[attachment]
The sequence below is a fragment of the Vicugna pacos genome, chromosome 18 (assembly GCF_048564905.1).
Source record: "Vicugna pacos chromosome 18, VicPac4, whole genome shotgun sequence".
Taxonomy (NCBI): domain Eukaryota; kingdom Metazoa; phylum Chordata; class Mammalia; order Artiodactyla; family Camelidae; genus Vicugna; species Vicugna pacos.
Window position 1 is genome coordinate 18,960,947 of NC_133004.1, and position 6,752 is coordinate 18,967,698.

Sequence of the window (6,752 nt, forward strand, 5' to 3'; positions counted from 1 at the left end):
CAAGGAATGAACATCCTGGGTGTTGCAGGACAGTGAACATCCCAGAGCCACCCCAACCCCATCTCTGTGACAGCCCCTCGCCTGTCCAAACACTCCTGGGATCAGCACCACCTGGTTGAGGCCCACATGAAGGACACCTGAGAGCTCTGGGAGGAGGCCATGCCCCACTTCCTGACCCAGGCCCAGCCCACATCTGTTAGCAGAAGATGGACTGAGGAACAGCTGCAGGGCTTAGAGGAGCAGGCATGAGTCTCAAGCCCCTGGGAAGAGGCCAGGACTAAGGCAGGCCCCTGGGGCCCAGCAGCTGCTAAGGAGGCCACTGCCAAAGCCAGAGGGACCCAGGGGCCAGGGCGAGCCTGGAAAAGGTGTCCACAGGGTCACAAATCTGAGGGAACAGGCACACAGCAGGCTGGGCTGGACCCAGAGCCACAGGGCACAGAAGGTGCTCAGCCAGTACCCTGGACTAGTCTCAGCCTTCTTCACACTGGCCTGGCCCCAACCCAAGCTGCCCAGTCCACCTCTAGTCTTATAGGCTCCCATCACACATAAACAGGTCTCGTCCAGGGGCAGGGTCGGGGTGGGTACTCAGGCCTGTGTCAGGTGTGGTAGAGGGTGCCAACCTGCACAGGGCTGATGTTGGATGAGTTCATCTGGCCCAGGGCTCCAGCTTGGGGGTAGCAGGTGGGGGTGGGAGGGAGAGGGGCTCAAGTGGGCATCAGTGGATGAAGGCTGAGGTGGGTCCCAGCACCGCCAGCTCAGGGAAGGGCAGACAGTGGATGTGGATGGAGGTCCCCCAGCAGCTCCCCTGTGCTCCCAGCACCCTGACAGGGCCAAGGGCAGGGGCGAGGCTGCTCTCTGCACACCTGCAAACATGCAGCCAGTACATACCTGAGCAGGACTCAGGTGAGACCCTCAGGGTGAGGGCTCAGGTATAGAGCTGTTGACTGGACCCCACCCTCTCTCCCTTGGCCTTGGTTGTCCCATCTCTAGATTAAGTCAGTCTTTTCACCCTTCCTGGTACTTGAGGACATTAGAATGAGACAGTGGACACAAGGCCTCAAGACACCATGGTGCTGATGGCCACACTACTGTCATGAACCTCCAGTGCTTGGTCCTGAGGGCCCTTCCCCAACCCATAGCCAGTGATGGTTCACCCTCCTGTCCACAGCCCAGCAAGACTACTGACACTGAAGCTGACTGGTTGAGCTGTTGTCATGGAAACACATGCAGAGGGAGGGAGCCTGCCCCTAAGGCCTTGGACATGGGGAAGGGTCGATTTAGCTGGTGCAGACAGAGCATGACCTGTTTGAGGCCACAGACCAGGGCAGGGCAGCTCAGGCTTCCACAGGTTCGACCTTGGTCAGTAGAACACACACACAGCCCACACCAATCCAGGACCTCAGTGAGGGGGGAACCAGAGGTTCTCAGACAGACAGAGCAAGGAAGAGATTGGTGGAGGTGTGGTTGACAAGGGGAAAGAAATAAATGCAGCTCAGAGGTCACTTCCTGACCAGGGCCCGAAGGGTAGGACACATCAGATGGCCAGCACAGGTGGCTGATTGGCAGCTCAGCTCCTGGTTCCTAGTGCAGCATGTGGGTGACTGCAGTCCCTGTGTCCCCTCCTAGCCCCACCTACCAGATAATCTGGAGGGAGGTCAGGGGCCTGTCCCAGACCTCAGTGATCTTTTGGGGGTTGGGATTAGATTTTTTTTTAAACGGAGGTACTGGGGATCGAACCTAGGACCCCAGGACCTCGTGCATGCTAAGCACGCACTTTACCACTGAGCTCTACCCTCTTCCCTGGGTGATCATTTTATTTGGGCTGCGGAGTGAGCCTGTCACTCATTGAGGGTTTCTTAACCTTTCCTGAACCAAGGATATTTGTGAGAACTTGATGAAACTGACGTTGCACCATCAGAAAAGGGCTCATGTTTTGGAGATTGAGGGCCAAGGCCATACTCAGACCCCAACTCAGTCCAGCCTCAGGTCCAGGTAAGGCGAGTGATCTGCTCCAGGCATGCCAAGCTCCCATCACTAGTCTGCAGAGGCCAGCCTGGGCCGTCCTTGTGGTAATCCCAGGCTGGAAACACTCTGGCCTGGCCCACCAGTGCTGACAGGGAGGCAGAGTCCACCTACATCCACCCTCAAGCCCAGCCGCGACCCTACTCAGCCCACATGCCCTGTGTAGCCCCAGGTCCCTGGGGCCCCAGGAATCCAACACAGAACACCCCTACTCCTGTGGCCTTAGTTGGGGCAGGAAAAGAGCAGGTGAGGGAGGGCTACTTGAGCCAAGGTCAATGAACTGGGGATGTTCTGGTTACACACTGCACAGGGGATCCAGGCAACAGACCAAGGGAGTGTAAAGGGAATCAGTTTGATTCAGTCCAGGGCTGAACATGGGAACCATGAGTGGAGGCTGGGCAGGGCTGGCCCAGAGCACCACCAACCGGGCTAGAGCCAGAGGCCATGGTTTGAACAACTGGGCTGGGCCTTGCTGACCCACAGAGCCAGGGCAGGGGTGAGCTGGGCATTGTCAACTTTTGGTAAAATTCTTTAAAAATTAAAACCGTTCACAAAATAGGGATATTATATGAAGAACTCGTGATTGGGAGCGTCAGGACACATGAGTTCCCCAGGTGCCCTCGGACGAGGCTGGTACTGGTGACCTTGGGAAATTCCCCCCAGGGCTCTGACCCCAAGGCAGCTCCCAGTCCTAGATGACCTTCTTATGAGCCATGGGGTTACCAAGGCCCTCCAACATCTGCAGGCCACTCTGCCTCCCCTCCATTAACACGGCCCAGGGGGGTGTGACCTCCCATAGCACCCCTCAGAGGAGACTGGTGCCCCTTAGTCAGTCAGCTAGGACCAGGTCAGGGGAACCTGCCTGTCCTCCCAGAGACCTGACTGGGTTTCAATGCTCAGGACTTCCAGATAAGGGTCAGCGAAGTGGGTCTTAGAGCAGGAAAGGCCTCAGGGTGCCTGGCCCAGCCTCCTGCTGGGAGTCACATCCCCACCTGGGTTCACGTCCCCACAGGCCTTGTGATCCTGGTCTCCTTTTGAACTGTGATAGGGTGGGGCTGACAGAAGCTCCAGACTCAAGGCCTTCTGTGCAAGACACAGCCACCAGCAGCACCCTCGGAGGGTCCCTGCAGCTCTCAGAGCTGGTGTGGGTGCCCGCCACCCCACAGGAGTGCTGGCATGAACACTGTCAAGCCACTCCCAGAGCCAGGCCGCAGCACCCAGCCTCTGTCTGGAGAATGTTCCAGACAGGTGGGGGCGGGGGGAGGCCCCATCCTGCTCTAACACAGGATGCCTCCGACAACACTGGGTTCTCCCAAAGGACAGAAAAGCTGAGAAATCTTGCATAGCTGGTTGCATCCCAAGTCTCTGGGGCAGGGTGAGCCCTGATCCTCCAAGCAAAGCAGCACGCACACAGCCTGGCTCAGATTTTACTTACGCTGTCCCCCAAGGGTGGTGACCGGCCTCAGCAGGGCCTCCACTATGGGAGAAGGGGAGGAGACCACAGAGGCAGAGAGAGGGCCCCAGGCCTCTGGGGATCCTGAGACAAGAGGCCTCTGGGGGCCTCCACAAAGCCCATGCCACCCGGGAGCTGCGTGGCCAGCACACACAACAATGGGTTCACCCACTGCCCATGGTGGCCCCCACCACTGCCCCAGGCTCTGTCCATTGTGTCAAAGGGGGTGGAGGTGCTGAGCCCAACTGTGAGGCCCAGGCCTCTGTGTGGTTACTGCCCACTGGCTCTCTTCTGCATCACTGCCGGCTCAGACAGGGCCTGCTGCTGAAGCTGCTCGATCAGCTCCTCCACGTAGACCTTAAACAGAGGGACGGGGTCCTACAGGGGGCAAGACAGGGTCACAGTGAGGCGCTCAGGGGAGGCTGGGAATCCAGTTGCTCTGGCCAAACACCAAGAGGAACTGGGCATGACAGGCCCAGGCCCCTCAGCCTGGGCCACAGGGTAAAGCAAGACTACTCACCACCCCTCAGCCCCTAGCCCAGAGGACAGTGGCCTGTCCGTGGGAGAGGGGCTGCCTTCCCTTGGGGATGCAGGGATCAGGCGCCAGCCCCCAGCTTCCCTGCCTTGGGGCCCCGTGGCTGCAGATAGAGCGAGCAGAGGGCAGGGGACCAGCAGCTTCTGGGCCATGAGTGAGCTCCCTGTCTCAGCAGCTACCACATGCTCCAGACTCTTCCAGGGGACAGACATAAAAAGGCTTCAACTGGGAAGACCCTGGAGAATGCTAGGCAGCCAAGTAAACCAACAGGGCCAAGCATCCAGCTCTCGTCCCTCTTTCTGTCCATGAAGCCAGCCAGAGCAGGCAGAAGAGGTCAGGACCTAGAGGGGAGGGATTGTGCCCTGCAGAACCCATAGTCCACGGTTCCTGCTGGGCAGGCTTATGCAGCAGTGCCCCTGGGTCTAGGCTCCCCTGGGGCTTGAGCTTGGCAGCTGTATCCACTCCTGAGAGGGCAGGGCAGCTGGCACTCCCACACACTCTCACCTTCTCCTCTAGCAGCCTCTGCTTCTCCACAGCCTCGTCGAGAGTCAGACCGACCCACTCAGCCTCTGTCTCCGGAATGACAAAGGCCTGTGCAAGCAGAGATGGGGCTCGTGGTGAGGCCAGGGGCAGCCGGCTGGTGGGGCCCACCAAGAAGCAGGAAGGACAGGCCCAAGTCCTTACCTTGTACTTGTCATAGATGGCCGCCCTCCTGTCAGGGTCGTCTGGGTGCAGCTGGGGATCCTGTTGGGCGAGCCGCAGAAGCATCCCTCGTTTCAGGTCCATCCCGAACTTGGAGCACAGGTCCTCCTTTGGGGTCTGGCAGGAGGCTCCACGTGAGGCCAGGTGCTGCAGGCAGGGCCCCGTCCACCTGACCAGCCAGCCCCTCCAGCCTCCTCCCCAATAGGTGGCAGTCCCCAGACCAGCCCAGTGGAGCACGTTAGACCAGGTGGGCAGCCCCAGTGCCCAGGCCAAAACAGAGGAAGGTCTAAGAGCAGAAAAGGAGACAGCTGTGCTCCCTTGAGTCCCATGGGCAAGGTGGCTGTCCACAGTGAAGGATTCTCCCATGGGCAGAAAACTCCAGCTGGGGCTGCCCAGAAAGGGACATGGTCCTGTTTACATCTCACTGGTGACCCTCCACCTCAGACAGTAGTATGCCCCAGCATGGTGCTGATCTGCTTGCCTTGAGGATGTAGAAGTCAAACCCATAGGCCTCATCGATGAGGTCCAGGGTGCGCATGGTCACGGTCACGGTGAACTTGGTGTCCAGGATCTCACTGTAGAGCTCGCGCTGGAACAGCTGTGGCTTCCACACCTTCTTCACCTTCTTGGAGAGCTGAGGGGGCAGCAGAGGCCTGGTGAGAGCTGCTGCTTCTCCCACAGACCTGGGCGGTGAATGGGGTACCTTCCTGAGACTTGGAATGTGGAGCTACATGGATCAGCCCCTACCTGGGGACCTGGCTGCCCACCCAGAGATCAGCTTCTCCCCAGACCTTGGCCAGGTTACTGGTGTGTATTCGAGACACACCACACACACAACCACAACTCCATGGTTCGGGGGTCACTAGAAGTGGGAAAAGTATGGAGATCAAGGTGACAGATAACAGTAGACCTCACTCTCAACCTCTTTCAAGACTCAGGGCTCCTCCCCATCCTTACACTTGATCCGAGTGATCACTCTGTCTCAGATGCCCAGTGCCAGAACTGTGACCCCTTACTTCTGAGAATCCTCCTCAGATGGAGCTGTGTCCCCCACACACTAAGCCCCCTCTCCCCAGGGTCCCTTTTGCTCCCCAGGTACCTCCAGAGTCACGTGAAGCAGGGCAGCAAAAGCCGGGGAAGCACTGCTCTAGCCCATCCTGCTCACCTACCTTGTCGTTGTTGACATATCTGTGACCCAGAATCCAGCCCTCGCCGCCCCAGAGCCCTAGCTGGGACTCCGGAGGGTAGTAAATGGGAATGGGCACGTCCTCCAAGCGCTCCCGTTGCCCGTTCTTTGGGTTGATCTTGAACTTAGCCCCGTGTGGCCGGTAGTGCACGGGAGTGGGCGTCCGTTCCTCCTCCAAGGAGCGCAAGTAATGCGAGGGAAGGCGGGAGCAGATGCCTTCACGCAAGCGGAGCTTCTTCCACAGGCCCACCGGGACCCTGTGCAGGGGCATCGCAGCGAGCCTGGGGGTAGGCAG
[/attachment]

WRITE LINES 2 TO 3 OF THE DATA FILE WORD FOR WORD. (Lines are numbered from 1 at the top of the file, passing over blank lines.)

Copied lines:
Source record: "Vicugna pacos chromosome 18, VicPac4, whole genome shotgun sequence".
Taxonomy (NCBI): domain Eukaryota; kingdom Metazoa; phylum Chordata; class Mammalia; order Artiodactyla; family Camelidae; genus Vicugna; species Vicugna pacos.